The PlayStation 2 is a home video game console, developed by Sony Computer Entertainment. It is the successor to the original PlayStation console and is the second iteration in the PlayStation lineup of consoles, it was released in 2000 and competed with Sega's Dreamcast, Nintendo's GameCube and Microsoft's Xbox in the sixth generation of video game consoles. Announced in 1999, the PlayStation 2 offered backwards compatibility for its predecessor's DualShock controller, as well as for its games; the PlayStation 2 is the best-selling video game console of all time, selling over 155 million units, with 150 million confirmed by Sony in 2011. More than 3,874 game titles have been released for the PS2 since launch, more than 1.5 billion copies have been sold. Sony manufactured several smaller, lighter revisions of the console known as Slimline models in 2004. In 2006, Sony announced and launched its successor, the PlayStation 3. With the release of its successor, the PlayStation 2 remained popular well into the seventh generation and continued to be produced until January 4, 2013, when Sony announced that the PlayStation 2 had been discontinued after 12 years of production – one of the longest runs for a video game console.
Despite the announcement, new games for the console continued to be produced until the end of 2013, including Final Fantasy XI: Seekers of Adoulin for Japan, FIFA 13 for North America, Pro Evolution Soccer 2014 for Europe. Repair services for the system in Japan ended on September 7, 2018. Though Sony has kept details of the PlayStation 2's development secret, work on the console began around the time that the original PlayStation was released. Insiders stated that it was developed in the U. S. West Coast by former members of Argonaut Software. By 1997 word had leaked to the press that the console would have backwards compatibility with the original PlayStation, a built-in DVD player, Internet connectivity. Sony announced the PlayStation 2 on March 1, 1999; the video game console was positioned as a competitor to Sega's Dreamcast, the first sixth-generation console to be released, although the main rivals of the PS2 were Nintendo's GameCube and Microsoft's Xbox. The Dreamcast itself launched successfully in North America that year, selling over 500,000 units within two weeks.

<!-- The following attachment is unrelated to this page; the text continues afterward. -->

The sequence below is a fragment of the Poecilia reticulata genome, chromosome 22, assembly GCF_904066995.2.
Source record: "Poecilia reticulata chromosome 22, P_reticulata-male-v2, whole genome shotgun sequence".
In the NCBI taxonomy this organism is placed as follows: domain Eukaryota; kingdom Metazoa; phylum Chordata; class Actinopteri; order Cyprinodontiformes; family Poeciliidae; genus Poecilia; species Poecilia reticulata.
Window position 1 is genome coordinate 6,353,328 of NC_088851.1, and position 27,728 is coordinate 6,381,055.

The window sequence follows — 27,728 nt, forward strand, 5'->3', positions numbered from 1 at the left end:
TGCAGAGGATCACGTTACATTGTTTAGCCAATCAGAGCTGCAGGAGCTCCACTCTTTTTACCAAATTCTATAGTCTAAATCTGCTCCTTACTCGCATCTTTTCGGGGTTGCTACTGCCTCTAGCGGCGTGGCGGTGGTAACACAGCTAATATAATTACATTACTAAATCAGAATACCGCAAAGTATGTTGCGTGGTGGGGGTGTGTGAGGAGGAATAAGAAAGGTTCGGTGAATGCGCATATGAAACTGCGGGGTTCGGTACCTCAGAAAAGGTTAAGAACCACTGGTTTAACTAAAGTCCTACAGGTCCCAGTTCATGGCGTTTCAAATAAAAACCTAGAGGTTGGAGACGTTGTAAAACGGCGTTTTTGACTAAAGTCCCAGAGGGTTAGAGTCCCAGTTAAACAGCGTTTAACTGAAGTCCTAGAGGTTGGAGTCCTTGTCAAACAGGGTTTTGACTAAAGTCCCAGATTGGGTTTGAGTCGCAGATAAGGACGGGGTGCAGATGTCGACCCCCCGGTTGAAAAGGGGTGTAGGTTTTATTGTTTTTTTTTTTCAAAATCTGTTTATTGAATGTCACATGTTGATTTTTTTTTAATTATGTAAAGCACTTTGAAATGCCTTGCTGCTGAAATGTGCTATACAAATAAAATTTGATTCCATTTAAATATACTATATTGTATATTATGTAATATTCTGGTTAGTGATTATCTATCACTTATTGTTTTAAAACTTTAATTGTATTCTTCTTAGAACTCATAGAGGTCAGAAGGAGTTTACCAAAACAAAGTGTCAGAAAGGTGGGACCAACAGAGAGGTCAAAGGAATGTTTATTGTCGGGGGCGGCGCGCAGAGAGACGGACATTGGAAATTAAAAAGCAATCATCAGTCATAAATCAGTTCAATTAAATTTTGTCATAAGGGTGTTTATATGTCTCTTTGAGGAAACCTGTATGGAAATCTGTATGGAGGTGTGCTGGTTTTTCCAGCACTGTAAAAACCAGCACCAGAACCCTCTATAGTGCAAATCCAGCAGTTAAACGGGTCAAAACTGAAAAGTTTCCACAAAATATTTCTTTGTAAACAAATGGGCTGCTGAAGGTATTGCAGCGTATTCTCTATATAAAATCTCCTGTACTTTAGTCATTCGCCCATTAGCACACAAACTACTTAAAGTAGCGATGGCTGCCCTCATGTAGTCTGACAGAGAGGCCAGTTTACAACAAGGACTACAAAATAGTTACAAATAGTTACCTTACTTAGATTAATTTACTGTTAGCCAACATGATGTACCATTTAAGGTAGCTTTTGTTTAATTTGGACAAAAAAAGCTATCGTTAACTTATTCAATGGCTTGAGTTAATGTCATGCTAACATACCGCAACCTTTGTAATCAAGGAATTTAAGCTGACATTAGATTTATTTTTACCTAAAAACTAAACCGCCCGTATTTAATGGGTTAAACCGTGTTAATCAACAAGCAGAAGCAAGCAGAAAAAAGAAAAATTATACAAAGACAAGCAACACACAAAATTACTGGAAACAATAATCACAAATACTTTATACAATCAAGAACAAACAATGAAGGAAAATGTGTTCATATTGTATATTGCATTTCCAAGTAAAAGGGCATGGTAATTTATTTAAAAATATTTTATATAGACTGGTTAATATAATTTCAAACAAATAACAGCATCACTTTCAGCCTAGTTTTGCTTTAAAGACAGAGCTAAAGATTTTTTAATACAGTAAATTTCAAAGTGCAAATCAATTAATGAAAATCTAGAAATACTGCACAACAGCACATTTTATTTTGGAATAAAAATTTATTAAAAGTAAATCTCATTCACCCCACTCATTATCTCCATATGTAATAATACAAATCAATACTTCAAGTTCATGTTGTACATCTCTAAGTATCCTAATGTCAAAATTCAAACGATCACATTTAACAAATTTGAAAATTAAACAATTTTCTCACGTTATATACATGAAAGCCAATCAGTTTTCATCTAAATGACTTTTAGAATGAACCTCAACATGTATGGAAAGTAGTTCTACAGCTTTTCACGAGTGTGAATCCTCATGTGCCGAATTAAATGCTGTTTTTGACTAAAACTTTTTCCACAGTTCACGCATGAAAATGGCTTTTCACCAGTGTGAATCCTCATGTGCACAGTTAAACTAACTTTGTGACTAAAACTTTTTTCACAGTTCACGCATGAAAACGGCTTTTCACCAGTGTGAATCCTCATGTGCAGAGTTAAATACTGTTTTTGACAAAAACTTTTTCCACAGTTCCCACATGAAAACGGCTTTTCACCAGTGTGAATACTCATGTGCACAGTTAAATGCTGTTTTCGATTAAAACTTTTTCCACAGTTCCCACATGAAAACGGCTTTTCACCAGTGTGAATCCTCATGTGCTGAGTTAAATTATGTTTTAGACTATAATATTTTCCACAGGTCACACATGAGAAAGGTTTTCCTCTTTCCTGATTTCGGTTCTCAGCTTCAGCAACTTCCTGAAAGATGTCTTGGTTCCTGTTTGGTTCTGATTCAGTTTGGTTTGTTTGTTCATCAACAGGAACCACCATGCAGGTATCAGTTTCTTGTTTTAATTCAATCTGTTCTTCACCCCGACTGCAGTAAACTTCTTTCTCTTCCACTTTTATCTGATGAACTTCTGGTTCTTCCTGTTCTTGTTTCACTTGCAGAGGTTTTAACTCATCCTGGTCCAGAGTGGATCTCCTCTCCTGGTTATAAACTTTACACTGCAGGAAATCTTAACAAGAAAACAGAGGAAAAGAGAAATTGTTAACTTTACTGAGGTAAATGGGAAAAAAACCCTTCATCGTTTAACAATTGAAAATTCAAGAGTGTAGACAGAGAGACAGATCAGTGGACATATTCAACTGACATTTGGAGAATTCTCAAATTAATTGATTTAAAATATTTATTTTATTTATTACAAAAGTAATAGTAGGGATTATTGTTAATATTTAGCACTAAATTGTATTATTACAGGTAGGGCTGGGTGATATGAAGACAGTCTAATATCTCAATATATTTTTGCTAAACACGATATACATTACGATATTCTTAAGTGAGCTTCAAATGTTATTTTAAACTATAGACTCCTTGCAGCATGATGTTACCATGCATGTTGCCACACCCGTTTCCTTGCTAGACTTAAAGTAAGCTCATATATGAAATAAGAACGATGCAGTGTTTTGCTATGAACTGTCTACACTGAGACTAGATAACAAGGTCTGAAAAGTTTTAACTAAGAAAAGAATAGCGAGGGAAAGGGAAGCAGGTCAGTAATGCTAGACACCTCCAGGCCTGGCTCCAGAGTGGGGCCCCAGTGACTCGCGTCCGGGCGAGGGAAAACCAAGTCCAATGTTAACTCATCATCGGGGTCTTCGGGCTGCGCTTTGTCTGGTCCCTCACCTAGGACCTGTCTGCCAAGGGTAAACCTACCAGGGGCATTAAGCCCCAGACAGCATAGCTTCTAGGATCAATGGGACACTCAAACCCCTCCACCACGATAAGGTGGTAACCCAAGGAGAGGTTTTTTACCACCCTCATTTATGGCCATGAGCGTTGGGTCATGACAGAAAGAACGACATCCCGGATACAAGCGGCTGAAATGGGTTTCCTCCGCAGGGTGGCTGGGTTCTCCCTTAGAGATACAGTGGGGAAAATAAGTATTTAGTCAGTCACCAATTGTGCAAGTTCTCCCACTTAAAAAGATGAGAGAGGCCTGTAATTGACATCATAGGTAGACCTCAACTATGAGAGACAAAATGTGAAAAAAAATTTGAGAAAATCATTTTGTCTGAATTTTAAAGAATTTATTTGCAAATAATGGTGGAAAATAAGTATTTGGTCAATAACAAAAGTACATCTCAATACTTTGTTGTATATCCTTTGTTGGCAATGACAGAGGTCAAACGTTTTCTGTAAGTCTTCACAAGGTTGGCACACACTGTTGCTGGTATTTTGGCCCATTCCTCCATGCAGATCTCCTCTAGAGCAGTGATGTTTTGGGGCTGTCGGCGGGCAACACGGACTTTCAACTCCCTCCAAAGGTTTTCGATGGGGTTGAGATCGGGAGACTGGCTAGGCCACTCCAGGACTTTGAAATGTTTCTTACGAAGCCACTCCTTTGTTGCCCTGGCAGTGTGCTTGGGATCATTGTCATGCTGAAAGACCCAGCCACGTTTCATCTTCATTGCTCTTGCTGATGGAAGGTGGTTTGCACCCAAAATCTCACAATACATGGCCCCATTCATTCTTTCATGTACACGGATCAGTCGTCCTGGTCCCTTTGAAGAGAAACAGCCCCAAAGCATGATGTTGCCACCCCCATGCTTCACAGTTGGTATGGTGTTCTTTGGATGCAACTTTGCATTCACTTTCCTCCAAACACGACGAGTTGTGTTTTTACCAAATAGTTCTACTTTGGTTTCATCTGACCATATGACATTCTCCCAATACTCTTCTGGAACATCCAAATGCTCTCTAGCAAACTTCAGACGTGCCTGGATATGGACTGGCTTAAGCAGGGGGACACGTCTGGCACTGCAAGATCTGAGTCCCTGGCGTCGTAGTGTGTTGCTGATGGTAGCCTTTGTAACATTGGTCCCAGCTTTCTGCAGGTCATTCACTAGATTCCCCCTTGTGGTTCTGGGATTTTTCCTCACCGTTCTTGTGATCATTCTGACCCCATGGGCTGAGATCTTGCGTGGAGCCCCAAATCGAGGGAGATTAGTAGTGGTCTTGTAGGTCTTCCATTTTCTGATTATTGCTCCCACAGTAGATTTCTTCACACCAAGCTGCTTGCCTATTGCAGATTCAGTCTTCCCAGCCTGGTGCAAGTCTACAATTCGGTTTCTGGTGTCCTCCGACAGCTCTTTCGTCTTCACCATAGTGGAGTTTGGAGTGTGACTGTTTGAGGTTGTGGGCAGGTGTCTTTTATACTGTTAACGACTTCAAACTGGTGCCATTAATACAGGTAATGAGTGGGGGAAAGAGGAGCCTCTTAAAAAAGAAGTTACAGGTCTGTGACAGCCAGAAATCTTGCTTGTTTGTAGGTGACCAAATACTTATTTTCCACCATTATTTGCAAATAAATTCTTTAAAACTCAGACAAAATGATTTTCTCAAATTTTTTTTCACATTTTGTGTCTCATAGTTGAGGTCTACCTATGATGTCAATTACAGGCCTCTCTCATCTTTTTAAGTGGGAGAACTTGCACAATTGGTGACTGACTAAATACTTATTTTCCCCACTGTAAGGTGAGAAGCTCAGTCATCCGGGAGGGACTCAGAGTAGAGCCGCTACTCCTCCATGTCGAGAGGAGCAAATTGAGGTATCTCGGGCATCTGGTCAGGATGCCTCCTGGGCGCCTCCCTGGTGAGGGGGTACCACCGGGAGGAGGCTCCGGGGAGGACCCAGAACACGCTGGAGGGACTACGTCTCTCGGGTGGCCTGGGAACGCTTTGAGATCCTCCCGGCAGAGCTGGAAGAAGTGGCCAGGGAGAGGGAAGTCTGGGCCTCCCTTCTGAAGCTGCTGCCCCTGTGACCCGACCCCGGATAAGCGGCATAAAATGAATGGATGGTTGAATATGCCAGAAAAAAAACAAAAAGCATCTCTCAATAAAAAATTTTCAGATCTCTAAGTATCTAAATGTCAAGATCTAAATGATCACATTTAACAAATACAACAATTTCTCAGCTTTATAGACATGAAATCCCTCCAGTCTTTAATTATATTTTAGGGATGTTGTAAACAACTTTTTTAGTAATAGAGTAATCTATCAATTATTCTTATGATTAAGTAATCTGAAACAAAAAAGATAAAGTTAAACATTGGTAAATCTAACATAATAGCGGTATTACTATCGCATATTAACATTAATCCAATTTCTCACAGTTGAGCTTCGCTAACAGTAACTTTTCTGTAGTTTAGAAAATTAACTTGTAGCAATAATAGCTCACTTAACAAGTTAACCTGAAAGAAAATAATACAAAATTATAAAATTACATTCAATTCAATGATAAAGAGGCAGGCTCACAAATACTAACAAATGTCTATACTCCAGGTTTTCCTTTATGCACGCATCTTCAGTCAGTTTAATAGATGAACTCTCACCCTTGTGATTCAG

Soon after the Dreamcast's North American launch, Sony unveiled the PlayStation 2 at the Tokyo Game Show on September 20, 1999. Sony showed playable demos of upcoming PlayStation 2 games including Gran Turismo 2000 and Tekken Tag Tournament – which showed the console's graphic abilities and power; the PS2 was launched in March 2000 in Japan, October in North America, November in Europe. Sales of the console and accessories pulled in $250 million on the first day, beating the $97 million made on the first day of the Dreamcast. Directly after its release, it was difficult to find PS2 units on retailer shelves due to manufacturing delays. Another option was purchasing the console online through auction websites such as eBay, where people paid over a thousand dollars for the console; the PS2 sold well on the basis of the strength of the PlayStation brand and the console's backward compatibility, selling over 980,000 units in Japan by March 5, 2000, one day after launch. This allowed the PS2 to tap the large install base established by the PlayStation – another major selling point over the competition.